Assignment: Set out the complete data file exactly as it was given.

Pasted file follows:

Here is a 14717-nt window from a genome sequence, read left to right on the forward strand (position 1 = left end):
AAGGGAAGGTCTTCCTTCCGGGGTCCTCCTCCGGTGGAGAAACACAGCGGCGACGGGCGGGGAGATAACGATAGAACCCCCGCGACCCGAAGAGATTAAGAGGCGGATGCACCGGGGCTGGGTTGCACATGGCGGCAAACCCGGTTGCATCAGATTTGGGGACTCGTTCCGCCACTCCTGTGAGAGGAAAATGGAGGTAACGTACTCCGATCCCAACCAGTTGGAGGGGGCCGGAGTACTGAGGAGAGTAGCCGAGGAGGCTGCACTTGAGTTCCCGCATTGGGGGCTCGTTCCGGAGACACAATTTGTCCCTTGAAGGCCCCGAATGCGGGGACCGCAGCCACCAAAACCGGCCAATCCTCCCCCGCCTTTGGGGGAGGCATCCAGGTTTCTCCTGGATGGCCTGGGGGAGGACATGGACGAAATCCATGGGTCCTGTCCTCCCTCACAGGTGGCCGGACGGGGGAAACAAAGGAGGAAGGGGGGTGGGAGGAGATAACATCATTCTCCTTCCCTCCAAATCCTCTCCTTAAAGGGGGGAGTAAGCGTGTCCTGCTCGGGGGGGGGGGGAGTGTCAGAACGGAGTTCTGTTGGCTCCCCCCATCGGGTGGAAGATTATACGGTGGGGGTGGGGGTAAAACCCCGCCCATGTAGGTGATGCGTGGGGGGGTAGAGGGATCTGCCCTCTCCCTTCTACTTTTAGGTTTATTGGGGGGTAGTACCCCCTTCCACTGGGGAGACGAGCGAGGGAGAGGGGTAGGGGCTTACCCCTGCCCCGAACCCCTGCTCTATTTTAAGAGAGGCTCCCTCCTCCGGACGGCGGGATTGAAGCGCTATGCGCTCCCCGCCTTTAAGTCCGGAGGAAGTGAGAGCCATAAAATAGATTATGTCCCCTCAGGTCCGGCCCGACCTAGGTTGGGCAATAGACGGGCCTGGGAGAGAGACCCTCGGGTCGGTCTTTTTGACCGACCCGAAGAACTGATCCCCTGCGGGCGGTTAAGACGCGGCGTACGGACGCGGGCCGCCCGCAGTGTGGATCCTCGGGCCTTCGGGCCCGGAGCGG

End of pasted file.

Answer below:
Here is a 14717-nt window from a genome sequence, read left to right on the forward strand (position 1 = left end):
AAGGGAAGGTCTTCCTTCCGGGGTCCTCCTCCGGTGGAGAAACACAGCGGCGACGGGCGGGGAGATAACGATAGAACCCCCGCGACCCGAAGAGATTAAGAGGCGGATGCACCGGGGCTGGGTTGCACATGGCGGCAAACCCGGTTGCATCAGATTTGGGGACTCGTTCCGCCACTCCTGTGAGAGGAAAATGGAGGTAACGTACTCCGATCCCAACCAGTTGGAGGGGGCCGGAGTACTGAGGAGAGTAGCCGAGGAGGCTGCACTTGAGTTCCCGCATTGGGGGCTCGTTCCGGAGACACAATTTGTCCCTTGAAGGCCCCGAATGCGGGGACCGCAGCCACCAAAACCGGCCAATCCTCCCCCGCCTTTGGGGGAGGCATCCAGGTTTCTCCTGGATGGCCTGGGGGAGGACATGGACGAAATCCATGGGTCCTGTCCTCCCTCACAGGTGGCCGGACGGGGGAAACAAAGGAGGAAGGGGGGTGGGAGGAGATAACATCATTCTCCTTCCCTCCAAATCCTCTCCTTAAAGGGGGGAGTAAGCGTGTCCTGCTCGGGGGGGGGGGGAGTGTCAGAACGGAGTTCTGTTGGCTCCCCCCATCGGGTGGAAGATTATACGGTGGGGGTGGGGGTAAAACCCCGCCCATGTAGGTGATGCGTGGGGGGGTAGAGGGATCTGCCCTCTCCCTTCTACTTTTAGGTTTATTGGGGGGTAGTACCCCCTTCCACTGGGGAGACGAGCGAGGGAGAGGGGTAGGGGCTTACCCCTGCCCCGAACCCCTGCTCTATTTTAAGAGAGGCTCCCTCCTCCGGACGGCGGGATTGAAGCGCTATGCGCTCCCCGCCTTTAAGTCCGGAGGAAGTGAGAGCCATAAAATAGATTATGTCCCCTCAGGTCCGGCCCGACCTAGGTTGGGCAATAGACGGGCCTGGGAGAGAGACCCTCGGGTCGGTCTTTTTGACCGACCCGAAGAACTGATCCCCTGCGGGCGGTTAAGACGCGGCGTACGGACGCGGGCCGCCCGCAGTGTGGATCCTCGGGCCTTCGGGCCCGGAGCGG